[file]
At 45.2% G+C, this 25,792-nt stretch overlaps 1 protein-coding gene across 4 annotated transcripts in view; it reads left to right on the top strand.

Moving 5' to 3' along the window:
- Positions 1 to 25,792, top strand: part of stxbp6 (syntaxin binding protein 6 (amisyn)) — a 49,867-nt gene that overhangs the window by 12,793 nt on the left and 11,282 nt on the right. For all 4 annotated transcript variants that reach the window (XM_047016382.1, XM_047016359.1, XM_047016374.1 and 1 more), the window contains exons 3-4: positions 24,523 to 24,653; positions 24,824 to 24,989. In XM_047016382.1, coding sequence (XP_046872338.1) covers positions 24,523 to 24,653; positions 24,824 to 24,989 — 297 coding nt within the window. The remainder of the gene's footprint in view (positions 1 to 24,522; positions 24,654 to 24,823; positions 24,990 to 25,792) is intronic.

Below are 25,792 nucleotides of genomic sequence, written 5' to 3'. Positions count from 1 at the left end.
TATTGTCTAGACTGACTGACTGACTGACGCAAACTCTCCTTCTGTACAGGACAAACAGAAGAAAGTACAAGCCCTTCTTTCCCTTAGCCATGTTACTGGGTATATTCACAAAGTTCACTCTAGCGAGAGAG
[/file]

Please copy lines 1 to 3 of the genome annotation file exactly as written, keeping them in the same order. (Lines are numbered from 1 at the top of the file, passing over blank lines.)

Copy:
At 45.2% G+C, this 25,792-nt stretch overlaps 1 protein-coding gene across 4 annotated transcripts in view; it reads left to right on the top strand.

Moving 5' to 3' along the window:
- Positions 1 to 25,792, top strand: part of stxbp6 (syntaxin binding protein 6 (amisyn)) — a 49,867-nt gene that overhangs the window by 12,793 nt on the left and 11,282 nt on the right. For all 4 annotated transcript variants that reach the window (XM_047016382.1, XM_047016359.1, XM_047016374.1 and 1 more), the window contains exons 3-4: positions 24,523 to 24,653; positions 24,824 to 24,989. In XM_047016382.1, coding sequence (XP_046872338.1) covers positions 24,523 to 24,653; positions 24,824 to 24,989 — 297 coding nt within the window. The remainder of the gene's footprint in view (positions 1 to 24,522; positions 24,654 to 24,823; positions 24,990 to 25,792) is intronic.